Coast Guard officials are investigating a series of bizarre marine band radio calls along Florida’s Gulf Coast that appear to threaten the sea service’s personnel, vessels and aircraft.

On Thursday, authorities released to Navy Times a recording of an Aug. 13 transmission lasting 70 seconds that originated on VHF channel 22A and apparently was directed at watchstanders at the Coast Guard Sector St. Petersburg command center.

“Attention all Coast Guard stations. I say again, attention all Coast Guard stations," it began. “The next time you scramble any aircraft off of any aircraft carrier, we’re going to ban your (expletive). Do you understand me?

"No. 2, the next time you send off any aircraft off of any aircraft carriers, or helicopters, I will set off all the depth charges in the Gulf and sink your ships. That’s No. 2. No. 3, you are to close down all airports of America, otherwise I’ll set off the depth charges.

"No. 4, the next time I see one of your planes in the air, I’m going to shoot that plane down and kill the pilot and the passengers. That’s No. 4. And I’m going to shake your ships all apart with the depth charges.

"You are playing with the Russian government. I’d suggest you back the (expletive) off. Because if you don’t back the (expletive) off, you’re going to lose a lot of Coast Guardsmen. Do you understand me? Keep your (expletive) airliners and you keep your ships (indecipherable).”

The message is spoken by a gruff male American voice, without a Russian accent. And his threats hearken back to an earlier form of maritime warfare — with anti-submarine depth charges dropped in the Gulf.

As for aircraft carriers, the Coast Guard doesn’t operate them.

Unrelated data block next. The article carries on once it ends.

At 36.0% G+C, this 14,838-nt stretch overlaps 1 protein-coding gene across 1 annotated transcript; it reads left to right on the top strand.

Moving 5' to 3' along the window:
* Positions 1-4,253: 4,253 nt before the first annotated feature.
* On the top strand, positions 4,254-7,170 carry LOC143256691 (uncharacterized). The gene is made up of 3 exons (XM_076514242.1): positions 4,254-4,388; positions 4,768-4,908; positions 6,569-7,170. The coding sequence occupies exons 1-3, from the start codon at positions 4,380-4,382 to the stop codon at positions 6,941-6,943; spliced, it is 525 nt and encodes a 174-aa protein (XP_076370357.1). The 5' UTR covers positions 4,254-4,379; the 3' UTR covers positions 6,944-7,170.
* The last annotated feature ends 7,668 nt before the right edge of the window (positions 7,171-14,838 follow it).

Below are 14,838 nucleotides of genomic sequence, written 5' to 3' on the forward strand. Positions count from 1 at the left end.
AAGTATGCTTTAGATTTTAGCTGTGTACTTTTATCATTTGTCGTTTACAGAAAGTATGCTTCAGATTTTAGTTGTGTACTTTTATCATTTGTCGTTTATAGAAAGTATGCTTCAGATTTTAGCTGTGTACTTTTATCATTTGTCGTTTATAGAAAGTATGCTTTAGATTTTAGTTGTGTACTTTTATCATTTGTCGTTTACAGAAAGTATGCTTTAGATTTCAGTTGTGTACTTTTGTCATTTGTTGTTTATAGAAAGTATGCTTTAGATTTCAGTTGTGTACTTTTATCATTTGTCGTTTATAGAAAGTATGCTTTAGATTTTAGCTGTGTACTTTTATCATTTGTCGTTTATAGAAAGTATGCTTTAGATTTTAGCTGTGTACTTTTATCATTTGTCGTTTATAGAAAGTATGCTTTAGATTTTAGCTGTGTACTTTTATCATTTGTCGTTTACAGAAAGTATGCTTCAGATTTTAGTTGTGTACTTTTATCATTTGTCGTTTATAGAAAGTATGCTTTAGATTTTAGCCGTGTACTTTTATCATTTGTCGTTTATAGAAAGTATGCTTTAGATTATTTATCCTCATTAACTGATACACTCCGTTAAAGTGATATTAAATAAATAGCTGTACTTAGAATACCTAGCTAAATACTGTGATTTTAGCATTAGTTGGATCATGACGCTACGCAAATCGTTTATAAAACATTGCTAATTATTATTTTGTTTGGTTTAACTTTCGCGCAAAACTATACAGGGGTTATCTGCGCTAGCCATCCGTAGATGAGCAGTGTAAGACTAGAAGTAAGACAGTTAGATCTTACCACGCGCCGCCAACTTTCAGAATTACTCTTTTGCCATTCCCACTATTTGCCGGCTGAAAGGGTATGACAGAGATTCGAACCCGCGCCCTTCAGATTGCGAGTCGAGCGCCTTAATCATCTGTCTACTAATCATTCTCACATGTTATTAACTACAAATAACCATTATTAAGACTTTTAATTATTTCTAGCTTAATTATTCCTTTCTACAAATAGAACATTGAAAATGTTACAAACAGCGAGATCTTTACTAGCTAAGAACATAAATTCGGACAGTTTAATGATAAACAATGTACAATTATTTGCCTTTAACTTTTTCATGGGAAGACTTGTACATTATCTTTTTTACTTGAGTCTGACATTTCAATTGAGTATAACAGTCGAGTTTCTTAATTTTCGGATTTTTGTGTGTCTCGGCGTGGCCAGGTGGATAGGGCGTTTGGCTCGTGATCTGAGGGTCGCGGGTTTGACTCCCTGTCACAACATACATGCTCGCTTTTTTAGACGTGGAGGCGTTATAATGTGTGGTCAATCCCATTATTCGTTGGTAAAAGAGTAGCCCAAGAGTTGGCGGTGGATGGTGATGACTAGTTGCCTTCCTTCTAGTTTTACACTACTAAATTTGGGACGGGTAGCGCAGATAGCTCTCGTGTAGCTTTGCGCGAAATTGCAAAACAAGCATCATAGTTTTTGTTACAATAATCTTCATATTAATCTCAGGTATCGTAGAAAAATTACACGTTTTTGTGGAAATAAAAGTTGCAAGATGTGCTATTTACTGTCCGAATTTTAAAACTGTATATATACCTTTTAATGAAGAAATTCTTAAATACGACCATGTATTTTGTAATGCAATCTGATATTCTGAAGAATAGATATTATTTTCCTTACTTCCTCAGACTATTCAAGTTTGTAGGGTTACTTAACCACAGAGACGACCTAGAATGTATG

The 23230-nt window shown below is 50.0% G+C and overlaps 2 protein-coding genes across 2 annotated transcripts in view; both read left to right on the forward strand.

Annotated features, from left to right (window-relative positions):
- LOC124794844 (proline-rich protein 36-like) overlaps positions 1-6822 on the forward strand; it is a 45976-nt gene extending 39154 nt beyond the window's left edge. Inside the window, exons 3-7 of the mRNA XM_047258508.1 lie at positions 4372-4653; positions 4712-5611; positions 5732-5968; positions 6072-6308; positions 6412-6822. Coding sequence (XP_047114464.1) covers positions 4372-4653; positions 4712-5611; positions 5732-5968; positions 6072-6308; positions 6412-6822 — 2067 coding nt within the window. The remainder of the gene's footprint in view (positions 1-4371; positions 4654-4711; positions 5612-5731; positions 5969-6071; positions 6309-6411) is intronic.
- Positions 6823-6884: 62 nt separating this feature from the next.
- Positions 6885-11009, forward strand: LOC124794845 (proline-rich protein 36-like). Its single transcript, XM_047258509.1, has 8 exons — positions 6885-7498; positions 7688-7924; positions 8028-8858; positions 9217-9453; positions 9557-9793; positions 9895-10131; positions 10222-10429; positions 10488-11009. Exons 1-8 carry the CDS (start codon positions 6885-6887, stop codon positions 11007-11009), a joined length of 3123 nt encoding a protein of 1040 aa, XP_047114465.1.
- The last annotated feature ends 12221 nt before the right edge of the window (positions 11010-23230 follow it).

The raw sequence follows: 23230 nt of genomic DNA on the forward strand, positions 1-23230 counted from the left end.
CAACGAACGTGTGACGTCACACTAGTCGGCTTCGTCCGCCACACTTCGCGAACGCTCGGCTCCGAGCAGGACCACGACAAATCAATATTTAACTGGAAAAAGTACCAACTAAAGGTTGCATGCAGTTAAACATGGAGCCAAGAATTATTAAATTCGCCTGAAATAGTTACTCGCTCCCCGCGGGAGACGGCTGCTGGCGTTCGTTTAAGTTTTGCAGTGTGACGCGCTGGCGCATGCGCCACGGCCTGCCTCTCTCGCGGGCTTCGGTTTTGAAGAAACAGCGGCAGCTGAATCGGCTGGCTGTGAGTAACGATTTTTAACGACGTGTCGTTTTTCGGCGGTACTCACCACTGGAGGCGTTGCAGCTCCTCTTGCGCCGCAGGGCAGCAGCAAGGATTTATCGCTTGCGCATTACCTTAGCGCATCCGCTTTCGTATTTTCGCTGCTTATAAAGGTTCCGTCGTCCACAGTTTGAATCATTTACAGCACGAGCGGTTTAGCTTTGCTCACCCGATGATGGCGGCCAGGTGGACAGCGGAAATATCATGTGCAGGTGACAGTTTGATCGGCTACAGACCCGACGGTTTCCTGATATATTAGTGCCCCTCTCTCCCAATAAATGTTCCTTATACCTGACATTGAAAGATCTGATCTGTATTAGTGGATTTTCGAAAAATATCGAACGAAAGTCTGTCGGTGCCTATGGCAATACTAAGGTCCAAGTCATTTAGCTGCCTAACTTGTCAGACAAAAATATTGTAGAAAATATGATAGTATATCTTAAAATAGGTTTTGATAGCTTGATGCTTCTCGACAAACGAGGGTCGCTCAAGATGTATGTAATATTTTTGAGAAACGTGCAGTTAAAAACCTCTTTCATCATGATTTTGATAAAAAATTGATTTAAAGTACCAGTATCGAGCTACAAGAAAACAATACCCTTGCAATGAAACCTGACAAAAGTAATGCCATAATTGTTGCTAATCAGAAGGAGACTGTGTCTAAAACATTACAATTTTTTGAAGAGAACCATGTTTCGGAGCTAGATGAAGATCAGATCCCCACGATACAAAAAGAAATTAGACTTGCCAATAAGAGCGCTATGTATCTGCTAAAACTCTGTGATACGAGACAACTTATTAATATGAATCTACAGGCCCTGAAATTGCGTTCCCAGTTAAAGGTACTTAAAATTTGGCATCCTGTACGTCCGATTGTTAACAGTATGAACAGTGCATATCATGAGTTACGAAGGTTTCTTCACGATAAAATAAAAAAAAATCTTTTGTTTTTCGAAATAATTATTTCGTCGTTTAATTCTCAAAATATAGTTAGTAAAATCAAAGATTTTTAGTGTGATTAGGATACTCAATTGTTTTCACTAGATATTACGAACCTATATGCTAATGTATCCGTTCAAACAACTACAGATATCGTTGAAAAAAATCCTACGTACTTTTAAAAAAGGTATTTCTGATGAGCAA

Authorities believe that it’s the same voice in a previous transmission that began by saying “Mayday!” three times before discussing “scrambling all jets, we are under nuclear attack.”

There have been at least two calls in August, with the earlier broadcast listing grid coordinates that made no sense, but investigators are listening to earlier messages sent over the past several years that were less distinct, perhaps just a fake “Mayday” warning.

Those sorts of radio calls are more concerning to the Coast Guard because they must respond to emergency transmissions that seem plausible.

“Hoax calls are costly to the taxpayer and our service,” said Charles “Marty” Russell, resident agent-in-charge of the Coast Guard Investigative Service office in St. Petersburg, in prepared statement emailed to Navy Times.

“When the Coast Guard receives a distress call, we immediately respond, putting our crews at risk, and risking the lives of boaters who may legitimately need our help.”

People who are convicted of making false distress calls face up 10 years in prison and $250,000 in fines, plus reimbursing taxpayers for the cost of the searches.

Public Affairs Specialist 1st Class Ayla Kelley said it’s been difficult to pinpoint where the broadcasts originate.

The Coast Guard spokeswoman compared tracing the man’s transmissions to the spaghetti model used to predict the path of a hurricane. These strands drape over a large swath of Manatee and Pinellas counties, which could put the radio in Tampa Bay, out in the Gulf, inside a marina or even ashore.

“The August ones involved Russians and bombs in the ocean. Those seem to be topics in his wheelhouse,” Kelley said.

So she’s urging anyone who has information that can identify the hoax caller to contact Coast Guard Investigative Service agents in St. Petersburg at (727) 535-1437 extension 2308.